The filesystem on /dev/ubuntu/root is now 7175168 blocks long.


The result

Here's our file system/disk space usage:

df -h

root@ubuntu:~# df -h
Filesystem            Size  Used Avail Use% Mounted on
/dev/mapper/ubuntu-root
                       27G  6.5G   20G  26% /
none                  245M  264K  244M   1% /dev
none                  249M  156K  249M   1% /dev/shm
none                  249M   88K  249M   1% /var/run
none                  249M     0  249M   0% /var/lock
none                  249M     0  249M   0% /lib/init/rw
/dev/sda1             236M   54M  170M  24% /boot
/dev/sdb1              30G  497M   30G   2% /media/bucket
.host:/                79G   68G   12G  86% /mnt/hgfs


Removing a disk from LVM on an Ubuntu system

This section pulls heavily from The Linux Documentation Project's "LVM HOWTO" [1]. It also assumes that the disk you want to remove is /dev/sdc. Substitute the device you wish to remove accordingly.


You are encouraged to backup your data before proceeding. Improperly resizing the root file system can cause your system to not boot and may make your data difficult to recover.


Distributing Old Extents to Existing Disks in Volume Group

To do this, you'll need to have enough free extents on the other disks in the volume group.


You do not have enough free extents on the other disks in the volume group

Like myself, you probably assigned 100% of the free extents on this disk and all other disks in the volume group, so you'll need to free some up to hold any data displaced by removing /dev/sdc from the system. [2]


Shrink file system and logical volume via a Rescue Disc

Before you can shrink the filesystem, you need to make sure that there is enough free space to do this. As mentioned previously, either offload content to another system, an external drive or simply uninstall/delete old content you no longer care about. Since in this example we're reverting back to the single disk in the volume group that we started out with, we know that we need to shrink the file system small enough to where we can then shrink the logical volume that surrounds it by 5119 extents.


File system

In my case I'm using Ubuntu 10.04.x Server LTS, so I used that install disc. If you have a desktop environment, use the desktop install cd. From the boot menu, choose Try Ubuntu without any change to your computer .

  1. I inserted the installation iso in the drive (or virtual cdrom) and booted from it.
  2. If you used the desktop install disc, you'll need to run sudo -s to gain root privileges and then apt-get install lvm2 to gain access to the lvm2 package and related utilities.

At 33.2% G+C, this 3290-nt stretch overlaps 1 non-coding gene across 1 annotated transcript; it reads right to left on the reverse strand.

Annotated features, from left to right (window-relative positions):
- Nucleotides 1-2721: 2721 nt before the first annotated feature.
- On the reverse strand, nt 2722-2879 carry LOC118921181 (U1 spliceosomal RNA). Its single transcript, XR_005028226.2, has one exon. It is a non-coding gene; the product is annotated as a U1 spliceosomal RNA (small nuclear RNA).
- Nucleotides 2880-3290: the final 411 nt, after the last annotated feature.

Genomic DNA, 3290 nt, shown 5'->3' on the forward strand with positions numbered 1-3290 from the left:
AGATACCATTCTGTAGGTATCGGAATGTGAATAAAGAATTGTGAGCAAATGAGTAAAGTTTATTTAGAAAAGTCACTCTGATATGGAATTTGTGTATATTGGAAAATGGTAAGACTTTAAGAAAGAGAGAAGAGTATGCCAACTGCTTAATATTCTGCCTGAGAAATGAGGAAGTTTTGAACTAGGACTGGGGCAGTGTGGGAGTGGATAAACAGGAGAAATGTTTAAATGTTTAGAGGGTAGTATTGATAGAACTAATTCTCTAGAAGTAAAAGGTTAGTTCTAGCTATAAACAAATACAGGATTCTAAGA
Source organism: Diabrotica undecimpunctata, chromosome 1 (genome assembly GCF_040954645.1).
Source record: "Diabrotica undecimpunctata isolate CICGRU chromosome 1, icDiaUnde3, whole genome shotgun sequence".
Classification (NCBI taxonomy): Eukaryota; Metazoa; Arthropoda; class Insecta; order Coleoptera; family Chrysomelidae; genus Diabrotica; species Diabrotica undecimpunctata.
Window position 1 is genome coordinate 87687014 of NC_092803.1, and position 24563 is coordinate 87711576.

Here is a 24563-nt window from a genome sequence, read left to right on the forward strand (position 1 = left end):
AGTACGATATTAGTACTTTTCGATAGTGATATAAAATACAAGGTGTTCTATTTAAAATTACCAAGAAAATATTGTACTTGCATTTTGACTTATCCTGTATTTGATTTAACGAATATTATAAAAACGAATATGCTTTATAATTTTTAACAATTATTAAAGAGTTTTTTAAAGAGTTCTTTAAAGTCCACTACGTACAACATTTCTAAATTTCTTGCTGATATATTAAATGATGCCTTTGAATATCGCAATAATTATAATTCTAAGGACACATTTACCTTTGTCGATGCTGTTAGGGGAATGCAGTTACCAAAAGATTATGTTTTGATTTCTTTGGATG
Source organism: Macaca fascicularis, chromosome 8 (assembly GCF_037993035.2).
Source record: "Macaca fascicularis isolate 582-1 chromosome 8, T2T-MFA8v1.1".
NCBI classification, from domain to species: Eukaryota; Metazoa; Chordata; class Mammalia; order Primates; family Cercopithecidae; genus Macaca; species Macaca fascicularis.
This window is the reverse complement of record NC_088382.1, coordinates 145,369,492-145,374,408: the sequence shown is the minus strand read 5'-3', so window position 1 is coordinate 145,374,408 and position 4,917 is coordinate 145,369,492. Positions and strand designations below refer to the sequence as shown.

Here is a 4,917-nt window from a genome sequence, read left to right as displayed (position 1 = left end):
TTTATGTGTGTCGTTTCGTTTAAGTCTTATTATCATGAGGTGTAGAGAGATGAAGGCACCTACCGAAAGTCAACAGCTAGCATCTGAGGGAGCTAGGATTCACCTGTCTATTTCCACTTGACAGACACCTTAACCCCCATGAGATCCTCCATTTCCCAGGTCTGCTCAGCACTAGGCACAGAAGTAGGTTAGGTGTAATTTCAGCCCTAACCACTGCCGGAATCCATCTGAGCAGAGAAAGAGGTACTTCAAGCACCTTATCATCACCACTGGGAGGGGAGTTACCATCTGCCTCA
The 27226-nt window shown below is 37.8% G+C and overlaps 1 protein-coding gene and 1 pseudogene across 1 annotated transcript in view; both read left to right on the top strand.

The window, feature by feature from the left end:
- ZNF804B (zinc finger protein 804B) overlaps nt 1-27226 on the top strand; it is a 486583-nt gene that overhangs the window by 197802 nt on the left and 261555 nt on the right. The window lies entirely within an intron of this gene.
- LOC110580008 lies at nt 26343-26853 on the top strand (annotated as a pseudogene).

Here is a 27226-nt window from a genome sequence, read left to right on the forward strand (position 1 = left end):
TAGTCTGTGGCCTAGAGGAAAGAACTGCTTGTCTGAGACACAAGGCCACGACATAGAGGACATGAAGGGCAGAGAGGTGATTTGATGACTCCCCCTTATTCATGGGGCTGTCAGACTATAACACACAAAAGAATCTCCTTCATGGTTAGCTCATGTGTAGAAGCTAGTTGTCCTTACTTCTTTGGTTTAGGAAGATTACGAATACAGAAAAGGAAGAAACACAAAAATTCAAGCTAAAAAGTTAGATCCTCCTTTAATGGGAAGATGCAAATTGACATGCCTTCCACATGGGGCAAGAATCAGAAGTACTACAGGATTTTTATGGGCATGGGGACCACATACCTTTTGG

3. If you use the server install disc, chose not to mount a file system (since we're going to be resizing the root file system).
  4. Open a shell. If you've booted from the server disc, you're already there. Otherwise, open a terminal window and enter vgchange -a y to activate volume groups.
    2 logical volume(s) in volume group "ubuntu" now active

We're now ready to attempt resizing the file system, [3] but before we do, let's view how much disk space is in use on /dev/ubuntu/root:

  1. root@ubuntu:~# mkdir /mnt/tmp
  2. root@ubuntu:~# mount /dev/ubuntu/root /mnt/tmp
  3. root@ubuntu:~# df -h
Filesystem            Size  Used Avail Use% Mounted on
aufs                  502M   44M  459M   9% /
none                  497M  260K  497M   1% /dev
/dev/sr0              686M  686M     0 100% /cdrom
/dev/loop0            658M  658M     0 100% /rofs
none                  502M  140K  501M   1% /dev/shm
tmpfs                 502M   20K  502M   1% /tmp
none                  502M   88K  502M   1% /var/run
none                  502M     0  502M   0% /var/lock
none                  502M     0  502M   0% /lib/init/rw
/dev/mapper/ubuntu-root
                       27G  5.6G   21G  22% /mnt/tmp

The important part is 5.6G. That means we're using less disk space in the logical volume than the original disk provided on its own; that is promising.

Before we try to resize the file system, we'll need to run e2fsck on it. If we don't do it now we'll be forced to later by resize2fs.

  1. umount /dev/ubuntu/root
    • Note that we unmounted the filesystem before running the filesystem check. Running a filesystem check against a mounted filesystem is a good for way "bad things" to happen
  2. e2fsck -f /dev/ubuntu/root
e2fsck 1.41.11 (14-Mar-2010)
Pass 1: Checking inodes, blocks, and sizes
Pass 2: Checking directory structure
Pass 3: Checking directory connectivity
Pass 4: Checking reference counts
Pass 5: Checking group summary information
/dev/ubuntu/root: 236011/3588096 files (3.8% non-contiguous), 1565040/7175168 blocks

We saw that we're only using 5.6 GB of space on the logical volume /dev/ubuntu/root, but we need to know the size of the remaining disk once we remove /dev/sdc.

pvdisplay

  --- Physical volume ---
  PV Name               /dev/sda5
  VG Name               ubuntu
  PV Size               7.76 GiB / not usable 2.18 MiB
  Allocatable           yes (but full)
  PE Size               4.00 MiB
  Total PE              1986
  Free PE               0
  Allocated PE          1986
  PV UUID               A6eYdH-alVm-S2l3-vUI1-V1Ri-YWaV-TcP651
   
  --- Physical volume ---
  PV Name               /dev/sdc
  VG Name               ubuntu